In the 2000s, there were major changes in the geographical structure - the share of developed countries increased significantly and now stands at 54%. At the same time, the main object of Indian capital investment was Western European countries, and above all, the United Kingdom, which accumulated up to half of the total volume of Indian direct investment in this region. The presence of Indian investments is also very noticeable in Africa (13.5%) and East Asia (about 13%).

In recent years, the main flow of Indian direct investment has been-

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Table 3

Industry distribution of Indian foreign direct investment

 

Fiscal year 2008/09

FY 2009/10

FY 2010/11 (April-December)

$ billion

%

$ billion

%

$ billion

%

Total

16,228

100

10,306

100

12,1

100

Industry

8,181

50,4

4,443

43,1

3,5

28,9

Financial and business services, operations

3,217

19,8

2,895

28,1

 

 

with real estate

 

 

 

 

 

 

Wholesale and retail trade, restaurant and

0,887

5,5

1.174

11,4

 

 

hotel business

 

 

 

 

5,5

45.5

Construction

0,47

2,9

0,722

7,0

0.3

2,5

Other industries

3,473

21,4

1,072

10,4

2,8

23.1



Source: calculated and compiled by the author based on data from the Reserve Bank of India (based on website materials) - http://www.rbi.org.in/scripts/BS_ViewBulletin.aspx?Id=12178; http://www.rbi.org.in/scripts/BS_ViewBulletin.aspx?Id=11359

The train was sent to only a few countries - Singapore, Mauritius, the Netherlands, the United States and the British Virgin Islands. Thus, in FY2009 / 10, according to the RBI, they accounted for more than 2/3 of the total volume of direct investment exported from India. At the same time, Singapore and Mauritius account for more than 48%. " 16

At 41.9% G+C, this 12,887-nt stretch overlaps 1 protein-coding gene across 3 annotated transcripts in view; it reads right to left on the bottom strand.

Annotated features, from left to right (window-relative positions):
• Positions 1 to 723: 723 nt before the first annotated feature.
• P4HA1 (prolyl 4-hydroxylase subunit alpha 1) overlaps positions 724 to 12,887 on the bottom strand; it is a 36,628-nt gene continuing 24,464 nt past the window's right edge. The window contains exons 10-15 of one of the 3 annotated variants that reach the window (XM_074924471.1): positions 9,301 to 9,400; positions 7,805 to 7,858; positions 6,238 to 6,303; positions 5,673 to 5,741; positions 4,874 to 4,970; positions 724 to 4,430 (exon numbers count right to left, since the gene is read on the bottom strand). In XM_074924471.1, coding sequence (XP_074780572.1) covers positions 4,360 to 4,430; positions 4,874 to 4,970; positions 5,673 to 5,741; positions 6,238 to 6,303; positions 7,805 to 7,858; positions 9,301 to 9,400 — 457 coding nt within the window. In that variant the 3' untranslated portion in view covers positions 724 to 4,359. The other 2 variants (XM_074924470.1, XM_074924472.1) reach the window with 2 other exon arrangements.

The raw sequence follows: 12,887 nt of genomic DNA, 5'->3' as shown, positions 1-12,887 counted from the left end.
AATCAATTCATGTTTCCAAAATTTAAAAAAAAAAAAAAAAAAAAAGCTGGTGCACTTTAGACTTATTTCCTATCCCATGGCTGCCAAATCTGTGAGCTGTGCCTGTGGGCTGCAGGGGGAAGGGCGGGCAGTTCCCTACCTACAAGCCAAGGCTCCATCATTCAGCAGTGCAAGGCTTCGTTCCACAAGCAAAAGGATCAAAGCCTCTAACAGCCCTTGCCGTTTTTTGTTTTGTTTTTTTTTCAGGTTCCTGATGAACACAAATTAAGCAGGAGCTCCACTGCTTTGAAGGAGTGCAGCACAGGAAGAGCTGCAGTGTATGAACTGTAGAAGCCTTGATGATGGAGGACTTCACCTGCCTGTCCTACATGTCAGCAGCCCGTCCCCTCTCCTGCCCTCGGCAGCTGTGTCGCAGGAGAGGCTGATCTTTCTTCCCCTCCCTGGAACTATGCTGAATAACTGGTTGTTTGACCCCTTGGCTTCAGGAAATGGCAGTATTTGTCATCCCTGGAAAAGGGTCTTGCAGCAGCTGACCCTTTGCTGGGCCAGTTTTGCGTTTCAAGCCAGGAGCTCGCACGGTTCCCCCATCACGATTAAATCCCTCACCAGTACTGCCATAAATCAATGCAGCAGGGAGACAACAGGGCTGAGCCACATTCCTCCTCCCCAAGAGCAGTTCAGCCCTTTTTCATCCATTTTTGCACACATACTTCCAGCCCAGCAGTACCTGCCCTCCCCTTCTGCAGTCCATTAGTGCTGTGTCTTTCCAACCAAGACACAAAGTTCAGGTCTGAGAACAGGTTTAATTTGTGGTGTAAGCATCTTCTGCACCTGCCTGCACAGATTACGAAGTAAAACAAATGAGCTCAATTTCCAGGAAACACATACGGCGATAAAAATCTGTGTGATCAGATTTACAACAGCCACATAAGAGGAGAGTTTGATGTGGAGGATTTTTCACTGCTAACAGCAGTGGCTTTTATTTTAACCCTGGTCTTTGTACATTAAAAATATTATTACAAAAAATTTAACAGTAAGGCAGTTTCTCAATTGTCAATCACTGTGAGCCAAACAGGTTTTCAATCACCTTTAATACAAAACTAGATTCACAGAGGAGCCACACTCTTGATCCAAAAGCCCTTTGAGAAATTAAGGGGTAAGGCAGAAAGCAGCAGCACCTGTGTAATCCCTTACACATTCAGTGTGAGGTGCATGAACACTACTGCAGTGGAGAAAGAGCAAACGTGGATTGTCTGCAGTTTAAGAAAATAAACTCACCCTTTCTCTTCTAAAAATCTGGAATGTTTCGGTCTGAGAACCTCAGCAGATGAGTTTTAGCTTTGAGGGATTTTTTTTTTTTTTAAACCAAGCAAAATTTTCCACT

For Indian companies, Mauritius is traditionally a favorite offshore zone, used to transfer foreign trade earnings received abroad to India in the form of foreign investments. This allows Indian companies to enjoy the benefits and preferences provided to foreign investors at home.

Differences in the export of Indian direct investment to developed and developing countries are noticeable primarily in the sectoral application of capital. While in developing countries and emerging market economies, Indian capital is directed to the so-called traditional industries (automotive, basic chemicals, textile and clothing production), in developed countries - to the service sector and high-tech industries (mainly in the information technology sector).

FROM INDUSTRIAL PRODUCTS TO SERVICES

Until the early 1990s, the sectoral distribution of Indian direct investment in foreign countries was dominated by industry, which accounted for an average of more than 80% of the total volume. At the same time, the industry structure of distribution of Indian capital investments abroad was more diversified than that of other developing countries, which also exported capital.

The largest concentration of Indian direct investment was in the textile industry, followed by paper and food processing, as well as the production of mineral fertilizers and vehicles. It is noteworthy that the foreign oil and gas industry was not at that time a priority object of application of Indian capital.

Unlike East Asian competitors, which used the markets of their host countries mainly as export platforms for their products, Indian private companies were mainly engaged in the production of import-substituting goods outside the South Asian region. This was especially true in developing countries in Africa, where the growing demand for machinery and equipment pushed Indian entrepreneurs to organize on-site production of competitive products. In this way, India made every effort to take advantage of the opportunities that came with the export of capital.